Review: The Painted Man

I love this guys writing. Just love it.
The Painted Man
Demon War #01
By Peter V Brett

Sometimes there is very good reason to be afraid of the dark…
As dusk falls upon Arlan’s world, a strange mist rises from the ground, a mist carrying nightmares to the surface. A mist that promises a violent death to any foolish enough to brave the coming darkness, for hungry corelings – demons that cannot be harmed by mortal weapons – materialize from the vapours to feed on the living. As the sun sets, people have no choice but to take shelter behind magical wards and pray that their protection holds until the creatures dissolve with the first signs of dawn.

Late 2008 brought us the debut novel of Peter V Brett, The Painted Man, and brought me a new author to add to my ‘must read’ list. The novel received a great deal of hype but it took me a while before I jumped on the band wagon – but that had the added bonus of not having to wait quite so long for the sequel, Desert Spear, which was released early last year. This is a novel of vibrant characters and a driving story in a world of unique magic and a deadly enemy.
In the world of The Painted Man mankind only has dominion over the earth during the day, as the sun sets he retreats to shelter for fear of the coreling – elemental demons – that rise from the center of the earth and prey on humanity without quarter. Three centuries ago the corelings brought civilization to its knees and now humans live behind walled cities and towns, desperately seeking safety from an enemy they cannot fight or defeat, their only protection are the ancients runes that form ‘wards’. These are painted, drawn (and in some cases carved) on all buildings, fences and walls, creating geometric barriers of energy that are the only thing that will stop the demons and keep mankind safe. There are legends of wards that where once in mankind’s possession that allowed them to wage war on the corelings but these were lost centuries ago and are relegated to the status of myth and the superstitious belief that one day a Deliverer will come to save them.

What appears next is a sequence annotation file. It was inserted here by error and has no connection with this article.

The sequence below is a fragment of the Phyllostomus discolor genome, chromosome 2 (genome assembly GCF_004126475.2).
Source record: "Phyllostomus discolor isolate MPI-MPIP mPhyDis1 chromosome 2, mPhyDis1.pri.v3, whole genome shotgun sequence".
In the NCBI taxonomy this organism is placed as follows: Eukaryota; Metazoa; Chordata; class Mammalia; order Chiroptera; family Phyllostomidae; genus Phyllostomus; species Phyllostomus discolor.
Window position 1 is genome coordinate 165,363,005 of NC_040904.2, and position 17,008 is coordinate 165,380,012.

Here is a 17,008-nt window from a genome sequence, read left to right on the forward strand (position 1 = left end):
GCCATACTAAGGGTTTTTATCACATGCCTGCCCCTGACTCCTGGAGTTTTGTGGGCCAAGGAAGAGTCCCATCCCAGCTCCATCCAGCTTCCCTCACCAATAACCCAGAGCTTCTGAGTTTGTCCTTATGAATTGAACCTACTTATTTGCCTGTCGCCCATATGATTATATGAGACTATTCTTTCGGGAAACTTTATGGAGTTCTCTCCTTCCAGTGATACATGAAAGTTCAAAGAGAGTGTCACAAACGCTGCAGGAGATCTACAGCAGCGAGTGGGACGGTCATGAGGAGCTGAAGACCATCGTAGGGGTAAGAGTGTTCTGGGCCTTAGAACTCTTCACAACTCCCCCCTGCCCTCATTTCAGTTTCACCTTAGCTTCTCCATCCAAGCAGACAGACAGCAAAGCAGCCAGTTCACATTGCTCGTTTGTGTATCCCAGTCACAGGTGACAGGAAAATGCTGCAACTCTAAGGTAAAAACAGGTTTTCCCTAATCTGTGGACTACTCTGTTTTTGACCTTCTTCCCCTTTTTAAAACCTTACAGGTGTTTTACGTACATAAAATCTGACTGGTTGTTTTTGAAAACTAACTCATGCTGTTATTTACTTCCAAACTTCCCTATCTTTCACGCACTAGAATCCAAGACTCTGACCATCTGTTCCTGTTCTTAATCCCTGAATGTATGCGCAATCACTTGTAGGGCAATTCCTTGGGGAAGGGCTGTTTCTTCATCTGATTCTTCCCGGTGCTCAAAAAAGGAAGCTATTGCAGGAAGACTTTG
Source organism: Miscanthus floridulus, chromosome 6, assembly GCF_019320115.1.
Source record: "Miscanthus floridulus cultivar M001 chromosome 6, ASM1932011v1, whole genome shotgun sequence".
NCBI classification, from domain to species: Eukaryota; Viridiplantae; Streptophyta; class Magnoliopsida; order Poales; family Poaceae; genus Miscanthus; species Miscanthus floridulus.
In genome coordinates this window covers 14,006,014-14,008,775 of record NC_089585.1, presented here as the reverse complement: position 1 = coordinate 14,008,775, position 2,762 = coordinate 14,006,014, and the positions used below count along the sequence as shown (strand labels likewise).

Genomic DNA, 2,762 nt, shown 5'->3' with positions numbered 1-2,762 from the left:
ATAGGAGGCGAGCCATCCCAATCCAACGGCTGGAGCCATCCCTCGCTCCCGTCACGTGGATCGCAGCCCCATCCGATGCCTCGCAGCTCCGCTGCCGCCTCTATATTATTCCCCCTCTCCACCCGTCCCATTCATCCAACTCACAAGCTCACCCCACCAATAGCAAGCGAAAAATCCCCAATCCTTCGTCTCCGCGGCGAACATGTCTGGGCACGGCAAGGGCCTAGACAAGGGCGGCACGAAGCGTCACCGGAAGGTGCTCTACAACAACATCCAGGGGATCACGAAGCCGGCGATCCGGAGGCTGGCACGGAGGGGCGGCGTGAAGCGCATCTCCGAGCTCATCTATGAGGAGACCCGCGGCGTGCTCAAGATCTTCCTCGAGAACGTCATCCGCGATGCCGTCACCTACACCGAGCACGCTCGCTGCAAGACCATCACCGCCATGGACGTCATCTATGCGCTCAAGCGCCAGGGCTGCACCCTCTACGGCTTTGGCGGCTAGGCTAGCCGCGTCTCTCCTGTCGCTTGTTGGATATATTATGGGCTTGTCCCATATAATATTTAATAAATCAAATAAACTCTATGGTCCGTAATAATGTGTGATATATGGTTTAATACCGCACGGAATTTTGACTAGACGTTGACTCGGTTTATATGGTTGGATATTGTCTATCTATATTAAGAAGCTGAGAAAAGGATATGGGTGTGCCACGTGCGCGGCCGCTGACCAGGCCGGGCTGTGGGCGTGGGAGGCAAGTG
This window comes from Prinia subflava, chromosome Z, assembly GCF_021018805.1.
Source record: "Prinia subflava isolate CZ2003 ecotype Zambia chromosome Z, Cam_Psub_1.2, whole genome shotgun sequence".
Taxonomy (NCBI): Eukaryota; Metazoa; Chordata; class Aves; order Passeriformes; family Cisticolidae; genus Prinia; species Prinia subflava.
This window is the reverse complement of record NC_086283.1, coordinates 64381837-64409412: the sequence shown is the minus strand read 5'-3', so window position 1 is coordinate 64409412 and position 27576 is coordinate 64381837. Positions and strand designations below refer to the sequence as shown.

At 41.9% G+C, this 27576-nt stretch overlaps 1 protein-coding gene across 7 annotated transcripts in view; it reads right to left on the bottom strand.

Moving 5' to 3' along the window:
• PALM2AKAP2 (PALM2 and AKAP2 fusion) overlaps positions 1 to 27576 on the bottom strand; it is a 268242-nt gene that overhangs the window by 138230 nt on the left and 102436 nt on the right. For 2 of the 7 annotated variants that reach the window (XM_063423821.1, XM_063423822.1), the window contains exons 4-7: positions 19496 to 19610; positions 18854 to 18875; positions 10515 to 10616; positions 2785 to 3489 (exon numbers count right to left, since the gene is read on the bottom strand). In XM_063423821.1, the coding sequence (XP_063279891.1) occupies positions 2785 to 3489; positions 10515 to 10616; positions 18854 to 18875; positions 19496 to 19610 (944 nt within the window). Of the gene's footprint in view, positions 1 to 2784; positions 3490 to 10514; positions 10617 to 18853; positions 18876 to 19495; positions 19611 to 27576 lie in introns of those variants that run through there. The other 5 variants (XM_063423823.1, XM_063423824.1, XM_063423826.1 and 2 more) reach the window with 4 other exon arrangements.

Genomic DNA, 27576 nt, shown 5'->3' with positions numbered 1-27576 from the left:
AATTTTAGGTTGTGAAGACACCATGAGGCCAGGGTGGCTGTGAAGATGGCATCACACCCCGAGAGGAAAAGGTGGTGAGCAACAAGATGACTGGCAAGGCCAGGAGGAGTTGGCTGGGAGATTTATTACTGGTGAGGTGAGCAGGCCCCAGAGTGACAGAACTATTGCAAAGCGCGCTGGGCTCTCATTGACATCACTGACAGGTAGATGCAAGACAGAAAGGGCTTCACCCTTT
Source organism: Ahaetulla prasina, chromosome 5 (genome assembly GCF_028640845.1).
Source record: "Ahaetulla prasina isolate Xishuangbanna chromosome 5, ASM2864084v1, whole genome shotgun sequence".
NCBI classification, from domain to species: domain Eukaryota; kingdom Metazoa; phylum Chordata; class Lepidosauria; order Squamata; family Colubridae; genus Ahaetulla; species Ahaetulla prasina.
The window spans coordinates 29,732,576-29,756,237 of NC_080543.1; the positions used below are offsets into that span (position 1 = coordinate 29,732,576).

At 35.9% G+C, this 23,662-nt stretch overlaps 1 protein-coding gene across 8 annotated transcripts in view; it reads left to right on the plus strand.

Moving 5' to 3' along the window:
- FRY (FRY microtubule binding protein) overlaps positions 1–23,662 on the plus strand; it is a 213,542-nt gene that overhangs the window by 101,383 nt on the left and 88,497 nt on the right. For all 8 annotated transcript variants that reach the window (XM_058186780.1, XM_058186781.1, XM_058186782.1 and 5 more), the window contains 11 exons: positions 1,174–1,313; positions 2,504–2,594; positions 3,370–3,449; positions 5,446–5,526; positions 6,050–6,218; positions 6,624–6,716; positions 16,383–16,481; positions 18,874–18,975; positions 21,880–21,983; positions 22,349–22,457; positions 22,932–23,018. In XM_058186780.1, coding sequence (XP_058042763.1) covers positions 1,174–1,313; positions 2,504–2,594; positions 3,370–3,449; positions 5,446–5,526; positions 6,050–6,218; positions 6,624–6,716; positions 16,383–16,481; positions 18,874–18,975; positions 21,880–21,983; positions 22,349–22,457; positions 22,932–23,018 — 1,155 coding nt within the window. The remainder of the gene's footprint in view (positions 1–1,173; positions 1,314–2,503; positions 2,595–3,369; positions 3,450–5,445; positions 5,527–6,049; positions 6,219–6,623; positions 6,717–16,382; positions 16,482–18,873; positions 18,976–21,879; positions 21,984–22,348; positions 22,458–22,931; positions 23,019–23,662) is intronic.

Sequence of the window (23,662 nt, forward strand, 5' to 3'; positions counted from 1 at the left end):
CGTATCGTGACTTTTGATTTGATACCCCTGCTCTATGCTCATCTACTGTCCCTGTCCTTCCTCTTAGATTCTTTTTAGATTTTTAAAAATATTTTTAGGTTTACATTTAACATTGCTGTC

There are no massive info-dump’s in Brett’s writing; he cleverly reveals the world and its history through his characters that are fleshed out with real emotion and real issues, relatable to many people regardless of how they are dressed up to fit the ‘stage’ of the tale. Grief and rage cause Arlen to run heedlessly from the safety of shelter and get caught outdoors as night falls – the tale of his journey from boy to man is filled with danger and discovery; of himself and the world he lives in. Leesha’s journey to self-discovery is one that takes place within the confines of the town in which she lives. She is forced to wade against the tide of expectation and convention and blaze a trail that leads her to come upon an understanding of wards that has been forgotten centuries ago; while Rojer, orphaned by a coreling attack grows up an outcast in the ‘care’ of a drunken Jongleur, he takes refuge from the world in a prodigious musical talent and inadvertently discovers more about the corelings than anyone had ever guessed.
Brett weaves these three separate stories with a consummate skill that belies his tag as a first-time writer. Slowly he tightens the strands, bringing each thread together to form a strong and exciting whole. This is a brilliant debut of a fresh and compelling new voice in fantasy fiction; and where once I waited with anticipation for the next Jordan book I now do so for the next one by Brett.

One Response

Leave a Reply

Your email address will not be published. Required fields are marked *